Lake Chelan is an elongated body of water that snakes through the hills of Central Washington. It is a scenic wonder, one of the state’s premier outdoor playgrounds, and a magnet for anyone with a penchant for water sports, wine, and relaxation.
On summer weekends, it seems that everyone in Seattle descends on the sunny shores of Lake Chelan. And as a result, the lake is a place where ‘the great outdoors’ and ‘getting away from it all’ do not necessarily go hand in hand.
Unless, of course, you decide to travel to Stehekin—a tiny self-reliant town nestled between craggy mountain peaks at the northern end of the lake.
LAKE CHELAN IN CENTRAL WASHINGTON
Due to the varied topography that flanks its shores, 55 mile-long Lake Chelan has a little bit of something for everyone. At its southern tip, Lake Chelan boasts sunny weather and vineyard-clad hillsides. For partiers, sunbathers, water-sports-enthusiasts and entertainment-seekers, this activity-filled side of the lake offers a plethora of things to do.
In contrast, travelers searching for tranquility among tall trees and towering mountains, will find that Stehekin provides the perfect antidote to stressed-out city living.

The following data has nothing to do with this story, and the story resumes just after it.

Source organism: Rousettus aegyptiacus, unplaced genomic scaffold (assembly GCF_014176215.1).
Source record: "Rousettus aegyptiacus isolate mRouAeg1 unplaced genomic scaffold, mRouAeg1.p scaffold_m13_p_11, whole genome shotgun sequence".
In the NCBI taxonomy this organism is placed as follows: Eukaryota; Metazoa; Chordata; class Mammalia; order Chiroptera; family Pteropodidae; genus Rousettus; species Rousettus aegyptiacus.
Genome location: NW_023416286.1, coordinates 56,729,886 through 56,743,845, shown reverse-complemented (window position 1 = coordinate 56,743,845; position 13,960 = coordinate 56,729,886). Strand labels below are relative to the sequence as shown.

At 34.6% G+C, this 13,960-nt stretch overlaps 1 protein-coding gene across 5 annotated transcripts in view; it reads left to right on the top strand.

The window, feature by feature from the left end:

During our Lake Chelan weekend getaway, Dan and I spent our first day on the lake’s sunny south side, and our second day in the remote Stehekin Valley.
Over the course of the weekend, we explored the lake from top to bottom—discovering the scenic landscapes, chilled-out vibe and hidden gems that make the Washington State recreation area such an alluring place to visit.
Washington’s largest lake boasts more than 30 wineries along its shores. Wine grapes thrive along the banks of Lake Chelan, thanks to the area’s combination of rich soil and sunny climate. In just two decades, the Chelan Valley has made a mark on the map of wine country. Along with Eastern Washington’s Palouse and Oregon’s Willamette Valley, it has become one of the Pacific Northwest‘s premier viticulture regions.
Based on its promise of a beautiful setting and casual no-reservations-necessary atmosphere, Dan and I chose to visit Lake Chelan Winery during our weekend getaway.
The winery serves casual picnic-style barbecue and delicious wine. It is an atmospheric place to unwind after a day of paddle boarding and swimming.
Though we found the Lake Chelan Winery’s barbecue to be somewhat overpriced and underwhelming, we enjoyed the venue’s live music, prolific of outdoor seating, and views that were as intoxicating as the wine itself.
While we only had time to visit one vineyard during our visit to Lake Chelan, we had no shortage of places to choose from. Some of the most highly touted wineries near Lake Chelan include Tsillan Cellars, Benson Vineyards, Nefarious Cellars, and Vin du Lac.